Of the many stages one goes through when moving to a new country, I'm only at stage 1.2--the adrenaline of landing here and sussing out basic needs is complete and now my body is craving routine and normalcy, which I now savor in the tiniest of doses.
I'm building little routines: waking up early to practice a bit of yoga at my temporary apartment, after which I take the exact same route each day walking to work. Then in the office I try to strike a nice balance between being a total newbie and picking up where I left off in Seattle.
All of these things sound familiar and simple enough, but they look and feel like nothing I'm used to.
Take the commute, for example. I'm staying a convenient 15-minute walk from work, which is made even easier by the above-ground human freeway that snakes one story above the cars, shops and sidewalk below.
The mass of people in Hong Kong is incredible. During commuting time, it doesn't really matter if you don't know exactly where you're headed, because you very literally just go with the flow of traffic.
Human feet far exceed the intelligence of cars in a traffic jam, there's something intuitive about people walking with one another despite the variance in speed and cadence of steps. It's only when some poor human tries swimming upstream that near collisions occur. I've unfortunately been said human a few times this week.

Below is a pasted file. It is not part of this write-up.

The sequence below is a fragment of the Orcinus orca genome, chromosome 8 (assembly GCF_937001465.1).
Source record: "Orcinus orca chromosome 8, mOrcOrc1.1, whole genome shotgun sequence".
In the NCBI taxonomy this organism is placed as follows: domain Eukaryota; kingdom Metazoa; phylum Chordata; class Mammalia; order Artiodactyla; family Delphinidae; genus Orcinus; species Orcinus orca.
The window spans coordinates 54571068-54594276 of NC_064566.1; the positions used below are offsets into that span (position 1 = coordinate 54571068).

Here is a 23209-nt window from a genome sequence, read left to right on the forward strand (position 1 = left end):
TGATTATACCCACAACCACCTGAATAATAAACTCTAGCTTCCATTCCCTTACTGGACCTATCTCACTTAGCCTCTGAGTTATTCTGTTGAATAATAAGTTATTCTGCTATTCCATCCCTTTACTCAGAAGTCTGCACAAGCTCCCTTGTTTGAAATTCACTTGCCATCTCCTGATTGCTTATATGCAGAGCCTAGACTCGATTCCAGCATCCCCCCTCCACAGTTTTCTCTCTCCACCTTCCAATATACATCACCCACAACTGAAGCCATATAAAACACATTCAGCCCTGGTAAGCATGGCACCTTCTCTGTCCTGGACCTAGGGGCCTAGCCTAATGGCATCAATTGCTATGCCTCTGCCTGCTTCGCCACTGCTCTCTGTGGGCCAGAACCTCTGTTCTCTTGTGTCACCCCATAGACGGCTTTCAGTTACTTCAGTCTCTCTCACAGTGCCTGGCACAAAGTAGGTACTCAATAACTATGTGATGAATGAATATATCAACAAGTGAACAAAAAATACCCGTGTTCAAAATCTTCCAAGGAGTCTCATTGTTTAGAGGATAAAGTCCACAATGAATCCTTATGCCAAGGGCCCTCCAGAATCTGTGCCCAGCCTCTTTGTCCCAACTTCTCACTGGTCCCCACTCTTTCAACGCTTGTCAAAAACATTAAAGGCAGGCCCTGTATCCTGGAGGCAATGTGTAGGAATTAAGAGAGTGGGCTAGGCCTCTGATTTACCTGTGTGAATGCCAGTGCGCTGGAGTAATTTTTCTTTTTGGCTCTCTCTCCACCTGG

Among the mass of bodies, it's fun trying to make some sort of interpersonal connection, even if only for a split second--catching a "yep, we're in this mass together," glance. Though it's more difficult than one would think, it seems the majority of folks I join on the great walk every morning have been hypnotized into complacency after taking it day after day.
There are few cities in the world that command energy like Hong Kong. It's like New York, Shanghai, and I imagine maybe Tokyo and Mumbai, in that the city is like it's own creature living, pulsing and feeling the collective highs and lows of its inhabitants.
It's only when a place achieves a certain mass of people that it can force you out of your individual self and into the collective beat of a population. This is something I have never experienced on a daily basis for any length of time, and is something to work on growing accustomed. I am simply a cell in Hong Kong, fortunate to have the chance to pulse through her veins.